OPT FOR A CSA BOX: If you like a lot of different vegetables, try a “CSA box,” which stands for community supported agriculture. If you join a CSA program, you’ll pay up to several hundred dollars up front and then get a box of fresh vegetables from one or two farms each week, usually June through November. It’s expensive up front but generally adds up to less than you would pay elsewhere. However, you don’t have much of a choice in what you’re getting. So if you’re picky, consider going to a local greenmarket instead.
TRY A GREENMARKET: For more choices, hit a local greenmarket, where farmers set up tables laden with their bounty through spring, summer and fall. There are several ways to get deals. If you want asparagus but it is pricey and wilted, buy the cheaper leeks and onions. Many people go early for the best selection, but Jack Bishop, editorial director of America’s Test Kitchen, says go late and buy more, and be willing to haggle. “Farmers, especially later in the day, have a real incentive not to want to bring back whatever it is they brought to the market,” he says.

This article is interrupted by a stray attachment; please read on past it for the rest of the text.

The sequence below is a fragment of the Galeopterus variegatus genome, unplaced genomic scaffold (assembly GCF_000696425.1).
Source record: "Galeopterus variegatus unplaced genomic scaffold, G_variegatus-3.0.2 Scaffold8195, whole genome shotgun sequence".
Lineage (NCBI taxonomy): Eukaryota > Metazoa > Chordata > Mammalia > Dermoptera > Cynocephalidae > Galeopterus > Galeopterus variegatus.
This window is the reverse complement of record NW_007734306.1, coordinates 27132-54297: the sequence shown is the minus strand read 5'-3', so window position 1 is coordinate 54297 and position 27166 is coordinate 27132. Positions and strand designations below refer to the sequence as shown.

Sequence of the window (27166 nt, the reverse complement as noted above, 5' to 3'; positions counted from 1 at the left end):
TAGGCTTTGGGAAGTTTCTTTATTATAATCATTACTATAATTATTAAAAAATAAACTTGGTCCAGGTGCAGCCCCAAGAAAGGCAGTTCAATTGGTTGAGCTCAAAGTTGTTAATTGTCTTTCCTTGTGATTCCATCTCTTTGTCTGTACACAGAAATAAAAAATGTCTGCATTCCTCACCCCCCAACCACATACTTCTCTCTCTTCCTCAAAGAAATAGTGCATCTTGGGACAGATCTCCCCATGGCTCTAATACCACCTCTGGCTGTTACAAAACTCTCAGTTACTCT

JOIN A FOOD CO-OP: At food co-ops, your elbow grease cuts down on the price of farm-fresh vegetables. Rules and requirements vary, but traditionally, they are created and staffed by members only. That keeps overhead costs down, so prices are lower. The tradeoff is you usually have to work there for several hours a month and be involved in decisions about how the co-op is run. Some co-ops allow nonmembers to buy produce at higher prices. Find a co-op in your area at http://www.cooperativegrocer.coop/coops.
– Associated Press